NTSB To Announce Likely Cause of FIU Bridge Collapse
On October 29th, the National Transportation Safety Board will announce the likely cause, according to their investigation, of the FIU Bridge Collapse. The collapse, which resulted in six deaths and eight injuries has been subject to finger-pointing from the various parties tasked with various aspects of the construction of the bridge. The NTSB will also issue recommendations and best practices so as to avoid such a collapse from ever happening again.
At the center of this tragedy was the rapid construction processes that were employed in the construction of the bridge. Also of serious concern is whether or not those involved with the construction of the bridge responded appropriately to news that there were cracks forming in the bridge.
The Cracks in the Bridge
In retrospect, it seems apparent that once there were serious cracks evident on the bridge that those with the power to do so should have closed off the bridge as well as the street below. It seems likely however, the NTSB will blame the bridge failure on the FIGG Bridge Engineers. According to initial reports, FIGG, which designed the bridge, overestimated the capacity of certain areas of the bridge to withstand the convergence of forces that would apply pressure to the bridge. This resulted in the cracking the concrete and eventually to the collapse itself.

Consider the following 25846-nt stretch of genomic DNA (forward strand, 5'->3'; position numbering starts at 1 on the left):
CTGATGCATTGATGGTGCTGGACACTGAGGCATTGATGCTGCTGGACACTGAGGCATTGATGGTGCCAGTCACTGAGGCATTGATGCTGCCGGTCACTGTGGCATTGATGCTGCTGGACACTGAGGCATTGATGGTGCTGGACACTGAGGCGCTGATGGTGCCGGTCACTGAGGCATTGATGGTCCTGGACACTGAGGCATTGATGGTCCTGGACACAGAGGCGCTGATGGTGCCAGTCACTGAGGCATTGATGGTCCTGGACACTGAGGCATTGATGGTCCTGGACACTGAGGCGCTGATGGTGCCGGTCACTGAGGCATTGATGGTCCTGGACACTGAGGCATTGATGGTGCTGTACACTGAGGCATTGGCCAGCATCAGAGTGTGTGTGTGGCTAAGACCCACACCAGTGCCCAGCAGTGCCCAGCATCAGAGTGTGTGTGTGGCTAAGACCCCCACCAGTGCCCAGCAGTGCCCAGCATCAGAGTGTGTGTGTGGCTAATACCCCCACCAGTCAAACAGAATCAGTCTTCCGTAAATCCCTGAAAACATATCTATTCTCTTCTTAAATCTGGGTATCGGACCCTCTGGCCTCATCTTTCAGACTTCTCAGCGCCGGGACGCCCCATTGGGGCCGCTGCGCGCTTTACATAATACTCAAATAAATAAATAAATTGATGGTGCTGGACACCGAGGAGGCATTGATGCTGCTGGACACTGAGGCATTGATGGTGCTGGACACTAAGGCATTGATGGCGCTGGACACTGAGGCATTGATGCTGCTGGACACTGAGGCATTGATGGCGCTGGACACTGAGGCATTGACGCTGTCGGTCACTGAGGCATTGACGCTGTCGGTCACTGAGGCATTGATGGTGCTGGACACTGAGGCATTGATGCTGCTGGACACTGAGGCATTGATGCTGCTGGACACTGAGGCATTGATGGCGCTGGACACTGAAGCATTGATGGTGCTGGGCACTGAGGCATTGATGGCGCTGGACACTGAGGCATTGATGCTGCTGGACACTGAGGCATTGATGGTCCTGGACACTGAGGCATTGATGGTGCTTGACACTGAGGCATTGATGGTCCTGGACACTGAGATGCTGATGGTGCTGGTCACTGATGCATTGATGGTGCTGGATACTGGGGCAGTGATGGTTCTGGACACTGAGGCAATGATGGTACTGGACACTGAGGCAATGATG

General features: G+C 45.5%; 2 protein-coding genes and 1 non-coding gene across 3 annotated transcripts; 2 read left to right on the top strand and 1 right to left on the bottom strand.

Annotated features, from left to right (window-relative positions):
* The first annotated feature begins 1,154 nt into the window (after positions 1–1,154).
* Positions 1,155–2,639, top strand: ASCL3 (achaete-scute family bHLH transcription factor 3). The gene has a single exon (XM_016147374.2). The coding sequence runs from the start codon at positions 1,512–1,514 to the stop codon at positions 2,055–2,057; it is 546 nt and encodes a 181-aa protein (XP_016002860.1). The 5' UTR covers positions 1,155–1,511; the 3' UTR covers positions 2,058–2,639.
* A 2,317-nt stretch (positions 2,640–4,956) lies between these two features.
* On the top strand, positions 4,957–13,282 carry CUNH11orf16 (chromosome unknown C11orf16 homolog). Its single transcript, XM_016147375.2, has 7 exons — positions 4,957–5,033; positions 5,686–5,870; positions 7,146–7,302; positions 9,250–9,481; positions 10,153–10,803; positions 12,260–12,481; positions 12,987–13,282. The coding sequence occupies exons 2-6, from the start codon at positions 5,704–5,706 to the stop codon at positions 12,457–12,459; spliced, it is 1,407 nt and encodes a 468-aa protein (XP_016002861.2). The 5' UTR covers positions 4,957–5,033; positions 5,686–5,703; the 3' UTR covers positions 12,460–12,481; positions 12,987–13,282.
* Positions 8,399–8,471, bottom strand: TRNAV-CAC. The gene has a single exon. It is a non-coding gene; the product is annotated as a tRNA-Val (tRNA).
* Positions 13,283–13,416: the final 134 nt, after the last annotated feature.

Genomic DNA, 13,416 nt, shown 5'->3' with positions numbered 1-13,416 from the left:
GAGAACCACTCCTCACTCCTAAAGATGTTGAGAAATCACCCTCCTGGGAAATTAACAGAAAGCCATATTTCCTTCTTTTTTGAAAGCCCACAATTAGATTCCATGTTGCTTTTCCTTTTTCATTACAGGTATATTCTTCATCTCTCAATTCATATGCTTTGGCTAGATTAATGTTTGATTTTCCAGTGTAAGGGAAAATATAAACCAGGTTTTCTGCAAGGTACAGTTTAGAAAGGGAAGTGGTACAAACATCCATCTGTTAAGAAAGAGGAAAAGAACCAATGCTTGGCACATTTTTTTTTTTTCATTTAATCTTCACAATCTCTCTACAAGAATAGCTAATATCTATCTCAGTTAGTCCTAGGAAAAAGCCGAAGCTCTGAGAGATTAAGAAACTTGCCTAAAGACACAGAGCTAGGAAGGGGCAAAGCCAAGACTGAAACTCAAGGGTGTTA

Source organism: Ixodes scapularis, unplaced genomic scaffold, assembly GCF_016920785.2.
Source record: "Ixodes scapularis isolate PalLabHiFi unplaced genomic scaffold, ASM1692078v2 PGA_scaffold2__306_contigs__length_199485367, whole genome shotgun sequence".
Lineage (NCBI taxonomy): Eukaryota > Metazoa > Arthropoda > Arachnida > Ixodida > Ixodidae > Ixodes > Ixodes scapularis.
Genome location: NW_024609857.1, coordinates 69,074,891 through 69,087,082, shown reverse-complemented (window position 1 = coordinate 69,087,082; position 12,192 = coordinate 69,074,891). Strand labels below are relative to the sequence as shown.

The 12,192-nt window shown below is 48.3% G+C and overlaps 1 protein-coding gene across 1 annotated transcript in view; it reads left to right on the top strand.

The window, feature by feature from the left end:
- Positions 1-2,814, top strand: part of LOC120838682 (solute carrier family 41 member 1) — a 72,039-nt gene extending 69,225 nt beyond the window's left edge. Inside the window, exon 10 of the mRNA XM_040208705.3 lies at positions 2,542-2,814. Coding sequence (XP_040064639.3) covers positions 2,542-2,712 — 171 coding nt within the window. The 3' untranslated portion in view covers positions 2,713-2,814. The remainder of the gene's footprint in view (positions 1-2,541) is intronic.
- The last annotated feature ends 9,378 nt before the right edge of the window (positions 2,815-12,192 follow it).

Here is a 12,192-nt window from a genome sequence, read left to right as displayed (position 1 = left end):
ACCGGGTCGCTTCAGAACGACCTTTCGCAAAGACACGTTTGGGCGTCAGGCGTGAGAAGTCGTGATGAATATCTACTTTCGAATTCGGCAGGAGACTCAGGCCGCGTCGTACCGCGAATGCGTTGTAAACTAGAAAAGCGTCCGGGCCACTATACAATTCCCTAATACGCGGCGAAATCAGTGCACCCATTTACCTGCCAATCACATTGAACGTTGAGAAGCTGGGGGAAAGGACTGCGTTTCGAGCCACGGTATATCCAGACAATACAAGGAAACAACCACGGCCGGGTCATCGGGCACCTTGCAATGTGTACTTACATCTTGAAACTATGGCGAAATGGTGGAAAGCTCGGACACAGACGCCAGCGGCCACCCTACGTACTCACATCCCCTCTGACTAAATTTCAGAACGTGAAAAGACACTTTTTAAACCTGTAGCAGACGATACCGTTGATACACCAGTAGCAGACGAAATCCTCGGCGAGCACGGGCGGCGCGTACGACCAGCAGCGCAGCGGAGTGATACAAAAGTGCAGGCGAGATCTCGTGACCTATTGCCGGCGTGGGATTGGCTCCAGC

The Federal Highway Administration says that FIGG’s engineers underestimated the load borne at one critical junction. FIGG, on the other hand, disputes their findings. FIGG maintains that the bridge would have been fine had MCM, the bridge’s main contractor, made sure the concrete used in the bridge was properly roughened prior to the collapse. However, others have noted that cracks in the concrete itself is not necessarily an indication that a collapse is imminent. The FHWA did admit that the concrete was not properly roughened, but maintained that the primary cause of the bridge collapse could be traced to FIGG’s design errors and not MCM’s failure to roughen the concrete.
Still in play is a second engineering firm that was supposed to look over FIGG’s plans. The plan for the bridge was notable because there was a lack of redundant supports and the overall complexity of the plan required a second set of eyes.
Settlements Still Forthcoming
As personal injury lawyers litigate on behalf of their plaintiffs and the companies involved in the collapse continue to point fingers at one another, it is the bankruptcy court that will oversee the process of disbursing settlements to victims and their families. One of the companies associated with the bridge, MCM, has since changed its name from Munilla Construction Management in an apparent attempt to distance themselves from the tragedy. Meanwhile, their assets are tied up in a Chapter 11 bankruptcy. Ultimately, it will be a bankruptcy judge who determines what victims of the FIU bridge collapse will get from MCM.
Talk to a Miami Personal Injury Attorney Today
If you’ve been the victim of negligence and injuries resulted from that negligence, you are entitled to recover damages related to your injuries. Talk to the Miami personal injury attorneys at the office of Alan Goldfarb, P.A. today for more details.